Our Origins

The Ruth and Hal Launders Charitable Trust exists because of the foresight and generosity of two longstanding Northern Virginia residents. Ruth and Hal Launders, transplants to Washington, D.C. in the 1940’s, became active members of a booming community, contributed heartily to the region’s expansion, and left a generous legacy to further enrich the community at large.

Hal Launders was born in 1908 and grew up in Greenwich, Connecticut. He attended St. Lawrence University in Canton, New York. Following graduation and brief stint at Duke University Law School, he entered the public relations industry moving to Washington prior to World War II. He served honorably in the United States Coast Guard during the war and saw action in the Pacific Theater.

Ruth was born in Oklahoma in 1911, just four years after it became a State. She witnessed the influx of the Sooners and helped her father furnish medical care for the local Native American population. In the mid-1940’s, Ruth, eager for a change of scene, moved to Washington to work for the wartime Federal Government. There she met Hal and the pair began a life together.

Despite her decision to leave her native Oklahoma, Ruth remained a country girl at heart. She encouraged Hal to purchase a large tract of land on the western edge of Fairfax County – at that time, a world away from the urban core of Washington. Hal and Ruth named the farm “Arrowhead” because of the numerous Indian artifacts they uncovered among its nearly 300 acres. Their home was a flagstone, ranch-style dwelling similar to those in the West. Ruth focused on agriculture, at first a milking operation and then cattle breeding, while Hal devoted his time to real estate brokerage, land investment, and community service.

The Arrowhead Farm dairy operation languished and led Ruth to breeding. Her prized cattle were Aberdeen Angus and they remained on the farm until the late 1990s. Arrowhead became known as a producer of top ranked steers, and Ruth attended many national livestock competitions. Hal became involved in local civic affairs; he was a founding member of the Committee for Dulles in 1966. The Committee for Dulles, still active today, had as its mission the promotion of the new airport and related airport activity. It lobbied successfully for the Dulles Toll Road and helped spur the economic growth of the Dulles corridor. It has been said that Hal never met a committee he didn’t like, and he worked tirelessly to encourage his fellow citizens to embrace the opportunities coming to the region.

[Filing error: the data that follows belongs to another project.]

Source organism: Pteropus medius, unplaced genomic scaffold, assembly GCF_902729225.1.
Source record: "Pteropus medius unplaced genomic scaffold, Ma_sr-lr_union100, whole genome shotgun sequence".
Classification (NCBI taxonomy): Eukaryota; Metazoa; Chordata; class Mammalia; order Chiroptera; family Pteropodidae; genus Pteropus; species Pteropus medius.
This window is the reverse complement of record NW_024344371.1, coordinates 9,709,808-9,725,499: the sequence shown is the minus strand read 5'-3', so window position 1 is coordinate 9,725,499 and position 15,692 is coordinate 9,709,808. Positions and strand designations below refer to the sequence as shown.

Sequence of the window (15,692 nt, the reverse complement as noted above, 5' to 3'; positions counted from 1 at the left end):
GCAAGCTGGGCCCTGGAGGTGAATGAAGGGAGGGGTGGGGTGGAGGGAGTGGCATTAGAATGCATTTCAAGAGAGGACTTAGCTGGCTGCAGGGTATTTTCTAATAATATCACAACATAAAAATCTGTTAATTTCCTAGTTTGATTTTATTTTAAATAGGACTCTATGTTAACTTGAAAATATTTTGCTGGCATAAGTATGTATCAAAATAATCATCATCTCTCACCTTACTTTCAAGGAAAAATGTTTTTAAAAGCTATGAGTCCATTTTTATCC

The prosperity of the region left Arrowhead Farm in the path of development. Hal and Ruth were childless; hence in the final years of their lives, they settled on a plan to leave their farm to charity. Hal’s foresight and Ruth’s industriousness enabled the pair to bequeath a wonderful legacy in The Ruth and Hal Launders Charitable Trust. Hal died in 1996; Ruth survived him by almost 5 years passing away in 2001. Their estate was left in the hands of 7 trustees; 4 members of Hal’s extended family, plus 3 non-family advisors on whom they had relied over the years, especially their long-standing lawyer, the late Farnum Johnson, whom they had known for over 50 years. As a result of rezoning effort which spanned several years, in 2005 Arrowhead Farm was approved for development of a mixed-use community named Arrowbrook Centre containing more than 2 million square feet of potential development. On May 1, 2006, The Ruth and Hal Launders Charitable Trust came into existence funded in large part with the rezoned Arrowhead Farm plus a modest portfolio of securities.

The next year the Launders Charitable Trust sold half its land for over $45 million. This sale provided the capital to finance the various philanthropic activities of the Trust. Among the charitable pursuits which followed were construction and dedication of Arrowbrook Centre Park (more information under the Tab “Arrowbrook Park”) along with an initial round of charitable grants in 2008. Through the end of 2016, the Launders Charitable Trust has paid out, excluding the cost of Arrowbrook Park, over $8 million to eligible grantees with a broad array of charitable missions. In the wake of the Great Recession of the last decade, the planned first phase of the Arrowbrook Centre development did not occur. This prompted the Launders Trustees to re-acquire in 2015 the land the Trust had sold in 2007. The re-unification of Arrowbrook Centre has allowed the Trust to make changes to the development plan with the goal of increasing its land value. Ultimately, the value derived from this land will determine the charitable footprint and impact of the Trust.